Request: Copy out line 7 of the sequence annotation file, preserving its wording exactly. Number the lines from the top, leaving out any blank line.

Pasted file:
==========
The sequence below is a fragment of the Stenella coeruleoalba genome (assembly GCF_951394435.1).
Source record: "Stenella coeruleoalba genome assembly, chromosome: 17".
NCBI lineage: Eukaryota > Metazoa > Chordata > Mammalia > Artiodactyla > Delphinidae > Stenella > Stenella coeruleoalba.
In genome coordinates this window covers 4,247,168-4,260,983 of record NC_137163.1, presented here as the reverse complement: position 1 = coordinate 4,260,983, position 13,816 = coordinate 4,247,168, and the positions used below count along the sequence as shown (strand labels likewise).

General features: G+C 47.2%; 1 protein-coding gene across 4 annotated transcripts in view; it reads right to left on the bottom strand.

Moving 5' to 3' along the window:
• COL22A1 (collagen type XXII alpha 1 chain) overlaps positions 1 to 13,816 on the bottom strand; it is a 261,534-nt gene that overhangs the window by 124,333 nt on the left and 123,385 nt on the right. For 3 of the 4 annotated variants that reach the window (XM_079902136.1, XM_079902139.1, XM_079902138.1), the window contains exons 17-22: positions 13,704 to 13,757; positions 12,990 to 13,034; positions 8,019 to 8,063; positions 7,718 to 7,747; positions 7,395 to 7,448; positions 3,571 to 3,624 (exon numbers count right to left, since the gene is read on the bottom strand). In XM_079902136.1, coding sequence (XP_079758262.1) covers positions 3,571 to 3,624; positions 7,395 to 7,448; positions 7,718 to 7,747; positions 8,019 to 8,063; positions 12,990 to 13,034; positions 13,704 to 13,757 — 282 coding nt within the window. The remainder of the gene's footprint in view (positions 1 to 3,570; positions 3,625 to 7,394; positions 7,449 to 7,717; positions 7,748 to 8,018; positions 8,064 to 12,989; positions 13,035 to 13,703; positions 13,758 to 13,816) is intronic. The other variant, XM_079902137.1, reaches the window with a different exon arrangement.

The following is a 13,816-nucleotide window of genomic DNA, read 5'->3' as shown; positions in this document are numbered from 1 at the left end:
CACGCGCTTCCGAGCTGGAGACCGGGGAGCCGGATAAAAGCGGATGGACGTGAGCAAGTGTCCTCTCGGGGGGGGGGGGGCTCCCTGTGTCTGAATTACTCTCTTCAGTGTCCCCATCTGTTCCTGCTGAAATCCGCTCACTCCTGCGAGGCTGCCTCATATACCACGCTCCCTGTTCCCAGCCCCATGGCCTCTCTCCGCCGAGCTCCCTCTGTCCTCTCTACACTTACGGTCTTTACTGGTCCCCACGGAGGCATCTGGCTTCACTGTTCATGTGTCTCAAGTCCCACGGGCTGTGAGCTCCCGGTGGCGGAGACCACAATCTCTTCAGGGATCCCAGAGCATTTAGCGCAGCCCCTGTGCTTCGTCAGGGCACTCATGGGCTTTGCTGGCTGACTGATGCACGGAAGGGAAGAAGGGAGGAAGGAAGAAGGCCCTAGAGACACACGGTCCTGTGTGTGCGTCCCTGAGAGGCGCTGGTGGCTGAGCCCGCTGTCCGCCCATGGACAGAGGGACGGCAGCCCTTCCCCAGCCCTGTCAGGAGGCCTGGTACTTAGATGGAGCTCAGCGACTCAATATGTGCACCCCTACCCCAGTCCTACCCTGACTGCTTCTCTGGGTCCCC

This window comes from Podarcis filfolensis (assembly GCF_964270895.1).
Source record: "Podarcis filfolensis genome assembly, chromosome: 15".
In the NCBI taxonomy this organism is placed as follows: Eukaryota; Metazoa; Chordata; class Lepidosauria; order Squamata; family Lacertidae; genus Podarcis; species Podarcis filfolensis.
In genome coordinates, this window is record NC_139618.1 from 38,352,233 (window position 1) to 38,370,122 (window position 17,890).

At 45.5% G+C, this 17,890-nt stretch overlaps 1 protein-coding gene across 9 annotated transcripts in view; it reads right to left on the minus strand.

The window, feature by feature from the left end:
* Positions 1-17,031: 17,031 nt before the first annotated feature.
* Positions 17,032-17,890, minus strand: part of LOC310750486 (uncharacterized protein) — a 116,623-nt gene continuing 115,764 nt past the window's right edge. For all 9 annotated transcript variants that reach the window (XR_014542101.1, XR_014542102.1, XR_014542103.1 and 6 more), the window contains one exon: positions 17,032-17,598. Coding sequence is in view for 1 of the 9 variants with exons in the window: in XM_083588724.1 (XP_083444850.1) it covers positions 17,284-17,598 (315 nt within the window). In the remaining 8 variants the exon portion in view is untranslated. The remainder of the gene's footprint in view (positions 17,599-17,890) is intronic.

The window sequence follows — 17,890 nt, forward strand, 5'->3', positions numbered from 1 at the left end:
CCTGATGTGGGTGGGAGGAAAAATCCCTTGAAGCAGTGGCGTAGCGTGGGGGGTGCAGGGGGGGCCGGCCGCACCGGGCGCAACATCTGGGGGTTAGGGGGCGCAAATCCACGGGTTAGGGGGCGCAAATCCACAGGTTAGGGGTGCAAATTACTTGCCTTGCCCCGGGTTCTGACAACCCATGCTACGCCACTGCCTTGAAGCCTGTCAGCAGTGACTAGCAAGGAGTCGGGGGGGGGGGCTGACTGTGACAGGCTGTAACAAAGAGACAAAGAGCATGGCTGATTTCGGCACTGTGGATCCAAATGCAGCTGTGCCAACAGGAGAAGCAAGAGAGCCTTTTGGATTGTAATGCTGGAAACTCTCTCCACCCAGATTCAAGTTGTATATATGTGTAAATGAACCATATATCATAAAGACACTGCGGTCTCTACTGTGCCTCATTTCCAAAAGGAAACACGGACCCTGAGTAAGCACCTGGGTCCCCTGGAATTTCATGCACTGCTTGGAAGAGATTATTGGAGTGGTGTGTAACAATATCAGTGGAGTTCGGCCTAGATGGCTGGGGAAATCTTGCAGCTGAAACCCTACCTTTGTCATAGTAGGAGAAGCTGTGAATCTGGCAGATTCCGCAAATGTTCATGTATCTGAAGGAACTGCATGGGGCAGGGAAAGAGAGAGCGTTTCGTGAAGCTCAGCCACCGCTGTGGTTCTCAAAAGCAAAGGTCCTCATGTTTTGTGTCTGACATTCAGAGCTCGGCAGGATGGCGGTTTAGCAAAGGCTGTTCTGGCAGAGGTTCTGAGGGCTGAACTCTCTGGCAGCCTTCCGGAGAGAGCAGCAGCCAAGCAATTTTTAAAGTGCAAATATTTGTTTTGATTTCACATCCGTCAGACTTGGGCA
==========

• COL22A1 (collagen type XXII alpha 1 chain) overlaps positions 1 to 13,816 on the bottom strand; it is a 261,534-nt gene that overhangs the window by 124,333 nt on the left and 123,385 nt on the right. For 3 of the 4 annotated variants that reach the window (XM_079902136.1, XM_079902139.1, XM_079902138.1), the window contains exons 17-22: positions 13,704 to 13,757; positions 12,990 to 13,034; positions 8,019 to 8,063; positions 7,718 to 7,747; positions 7,395 to 7,448; positions 3,571 to 3,624 (exon numbers count right to left, since the gene is read on the bottom strand). In XM_079902136.1, coding sequence (XP_079758262.1) covers positions 3,571 to 3,624; positions 7,395 to 7,448; positions 7,718 to 7,747; positions 8,019 to 8,063; positions 12,990 to 13,034; positions 13,704 to 13,757 — 282 coding nt within the window. The remainder of the gene's footprint in view (positions 1 to 3,570; positions 3,625 to 7,394; positions 7,449 to 7,717; positions 7,748 to 8,018; positions 8,064 to 12,989; positions 13,035 to 13,703; positions 13,758 to 13,816) is intronic. The other variant, XM_079902137.1, reaches the window with a different exon arrangement.